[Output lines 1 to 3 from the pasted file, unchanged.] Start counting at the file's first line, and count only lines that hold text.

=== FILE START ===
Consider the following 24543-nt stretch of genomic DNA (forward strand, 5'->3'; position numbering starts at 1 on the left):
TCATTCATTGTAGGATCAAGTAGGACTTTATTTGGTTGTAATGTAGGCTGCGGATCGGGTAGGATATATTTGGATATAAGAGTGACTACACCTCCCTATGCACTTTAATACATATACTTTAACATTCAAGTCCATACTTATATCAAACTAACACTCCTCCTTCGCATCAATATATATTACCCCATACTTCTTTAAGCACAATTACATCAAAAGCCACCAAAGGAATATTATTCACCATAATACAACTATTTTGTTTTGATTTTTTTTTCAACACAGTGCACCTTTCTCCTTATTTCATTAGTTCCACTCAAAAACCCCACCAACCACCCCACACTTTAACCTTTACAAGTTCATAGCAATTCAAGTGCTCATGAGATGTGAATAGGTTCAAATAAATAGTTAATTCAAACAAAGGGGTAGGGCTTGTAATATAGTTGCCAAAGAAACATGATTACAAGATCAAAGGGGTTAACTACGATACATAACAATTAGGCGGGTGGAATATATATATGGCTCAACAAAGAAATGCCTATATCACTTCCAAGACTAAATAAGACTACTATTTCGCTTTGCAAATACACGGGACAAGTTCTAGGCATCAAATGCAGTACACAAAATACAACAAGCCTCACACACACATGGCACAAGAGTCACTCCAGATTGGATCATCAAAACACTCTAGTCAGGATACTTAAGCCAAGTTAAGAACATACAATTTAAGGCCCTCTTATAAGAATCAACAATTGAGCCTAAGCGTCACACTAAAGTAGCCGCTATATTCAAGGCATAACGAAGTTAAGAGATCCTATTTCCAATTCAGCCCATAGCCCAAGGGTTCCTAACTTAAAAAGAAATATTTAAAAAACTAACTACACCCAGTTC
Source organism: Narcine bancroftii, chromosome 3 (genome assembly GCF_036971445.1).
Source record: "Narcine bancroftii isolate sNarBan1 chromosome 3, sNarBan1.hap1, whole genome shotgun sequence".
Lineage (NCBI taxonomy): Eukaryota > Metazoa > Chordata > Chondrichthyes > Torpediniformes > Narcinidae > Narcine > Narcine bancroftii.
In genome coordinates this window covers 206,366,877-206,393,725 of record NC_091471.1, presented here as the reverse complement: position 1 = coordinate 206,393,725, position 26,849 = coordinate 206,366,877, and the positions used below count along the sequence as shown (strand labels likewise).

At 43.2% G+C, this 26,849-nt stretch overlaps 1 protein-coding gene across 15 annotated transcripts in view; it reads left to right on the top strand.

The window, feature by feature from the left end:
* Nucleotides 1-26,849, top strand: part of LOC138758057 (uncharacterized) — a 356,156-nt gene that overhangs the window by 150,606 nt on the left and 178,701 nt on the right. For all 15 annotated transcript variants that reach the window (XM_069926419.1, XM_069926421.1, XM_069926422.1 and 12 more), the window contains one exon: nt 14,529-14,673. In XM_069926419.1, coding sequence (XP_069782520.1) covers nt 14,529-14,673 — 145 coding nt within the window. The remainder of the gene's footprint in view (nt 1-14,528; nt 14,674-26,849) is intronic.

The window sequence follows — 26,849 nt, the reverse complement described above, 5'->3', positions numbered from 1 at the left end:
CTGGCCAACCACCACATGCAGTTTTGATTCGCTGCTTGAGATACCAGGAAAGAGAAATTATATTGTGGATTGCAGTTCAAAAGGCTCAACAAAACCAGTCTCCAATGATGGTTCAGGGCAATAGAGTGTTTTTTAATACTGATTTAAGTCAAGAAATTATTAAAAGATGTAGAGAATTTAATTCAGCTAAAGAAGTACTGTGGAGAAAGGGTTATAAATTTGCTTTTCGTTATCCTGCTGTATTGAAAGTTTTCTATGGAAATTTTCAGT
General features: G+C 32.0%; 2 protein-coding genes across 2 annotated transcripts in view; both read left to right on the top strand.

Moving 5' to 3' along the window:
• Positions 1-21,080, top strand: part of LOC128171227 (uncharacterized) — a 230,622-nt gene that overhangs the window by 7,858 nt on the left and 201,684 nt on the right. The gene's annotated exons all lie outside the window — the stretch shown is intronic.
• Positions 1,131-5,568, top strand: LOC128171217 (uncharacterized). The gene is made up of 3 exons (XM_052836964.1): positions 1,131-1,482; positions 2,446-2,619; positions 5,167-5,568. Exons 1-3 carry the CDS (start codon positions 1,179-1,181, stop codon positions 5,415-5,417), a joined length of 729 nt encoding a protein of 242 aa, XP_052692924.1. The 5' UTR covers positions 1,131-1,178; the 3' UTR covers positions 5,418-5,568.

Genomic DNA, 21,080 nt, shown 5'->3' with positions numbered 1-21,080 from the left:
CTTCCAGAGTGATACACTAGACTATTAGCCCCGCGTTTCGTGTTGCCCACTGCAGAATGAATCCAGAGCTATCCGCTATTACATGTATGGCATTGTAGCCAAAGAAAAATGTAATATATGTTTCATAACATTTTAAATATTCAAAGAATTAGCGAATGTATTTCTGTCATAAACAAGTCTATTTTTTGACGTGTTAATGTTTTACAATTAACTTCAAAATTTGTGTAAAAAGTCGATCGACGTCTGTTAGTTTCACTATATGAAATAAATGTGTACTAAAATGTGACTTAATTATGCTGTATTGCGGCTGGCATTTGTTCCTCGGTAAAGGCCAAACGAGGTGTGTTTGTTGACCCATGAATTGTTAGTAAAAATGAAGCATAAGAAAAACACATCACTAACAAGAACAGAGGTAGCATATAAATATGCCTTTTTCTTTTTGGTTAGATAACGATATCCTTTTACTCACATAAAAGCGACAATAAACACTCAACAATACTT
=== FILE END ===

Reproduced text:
Consider the following 24543-nt stretch of genomic DNA (forward strand, 5'->3'; position numbering starts at 1 on the left):
TCATTCATTGTAGGATCAAGTAGGACTTTATTTGGTTGTAATGTAGGCTGCGGATCGGGTAGGATATATTTGGATATAAGAGTGACTACACCTCCCTATGCACTTTAATACATATACTTTAACATTCAAGTCCATACTTATATCAAACTAACACTCCTCCTTCGCATCAATATATATTACCCCATACTTCTTTAAGCACAATTACATCAAAAGCCACCAAAGGAATATTATTCACCATAATACAACTATTTTGTTTTGATTTTTTTTTCAACACAGTGCACCTTTCTCCTTATTTCATTAGTTCCACTCAAAAACCCCACCAACCACCCCACACTTTAACCTTTACAAGTTCATAGCAATTCAAGTGCTCATGAGATGTGAATAGGTTCAAATAAATAGTTAATTCAAACAAAGGGGTAGGGCTTGTAATATAGTTGCCAAAGAAACATGATTACAAGATCAAAGGGGTTAACTACGATACATAACAATTAGGCGGGTGGAATATATATATGGCTCAACAAAGAAATGCCTATATCACTTCCAAGACTAAATAAGACTACTATTTCGCTTTGCAAATACACGGGACAAGTTCTAGGCATCAAATGCAGTACACAAAATACAACAAGCCTCACACACACATGGCACAAGAGTCACTCCAGATTGGATCATCAAAACACTCTAGTCAGGATACTTAAGCCAAGTTAAGAACATACAATTTAAGGCCCTCTTATAAGAATCAACAATTGAGCCTAAGCGTCACACTAAAGTAGCCGCTATATTCAAGGCATAACGAAGTTAAGAGATCCTATTTCCAATTCAGCCCATAGCCCAAGGGTTCCTAACTTAAAAAGAAATATTTAAAAAACTAACTACACCCAGTTC
Source organism: Narcine bancroftii, chromosome 3 (genome assembly GCF_036971445.1).